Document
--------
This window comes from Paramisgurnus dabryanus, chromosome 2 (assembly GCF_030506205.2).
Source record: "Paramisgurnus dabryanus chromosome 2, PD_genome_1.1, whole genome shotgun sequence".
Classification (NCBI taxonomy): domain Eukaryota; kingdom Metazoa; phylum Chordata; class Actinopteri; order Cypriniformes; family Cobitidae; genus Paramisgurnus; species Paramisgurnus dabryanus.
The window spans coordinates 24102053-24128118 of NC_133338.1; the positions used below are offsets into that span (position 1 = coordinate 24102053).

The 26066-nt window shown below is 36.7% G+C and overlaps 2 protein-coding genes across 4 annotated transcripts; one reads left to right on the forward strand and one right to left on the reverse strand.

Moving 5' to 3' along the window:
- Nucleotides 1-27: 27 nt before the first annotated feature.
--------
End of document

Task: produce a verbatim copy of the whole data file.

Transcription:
This window comes from Paramisgurnus dabryanus, chromosome 2 (assembly GCF_030506205.2).
Source record: "Paramisgurnus dabryanus chromosome 2, PD_genome_1.1, whole genome shotgun sequence".
Classification (NCBI taxonomy): domain Eukaryota; kingdom Metazoa; phylum Chordata; class Actinopteri; order Cypriniformes; family Cobitidae; genus Paramisgurnus; species Paramisgurnus dabryanus.
The window spans coordinates 24102053-24128118 of NC_133338.1; the positions used below are offsets into that span (position 1 = coordinate 24102053).

The 26066-nt window shown below is 36.7% G+C and overlaps 2 protein-coding genes across 4 annotated transcripts; one reads left to right on the forward strand and one right to left on the reverse strand.

Moving 5' to 3' along the window:
- Nucleotides 1-27: 27 nt before the first annotated feature.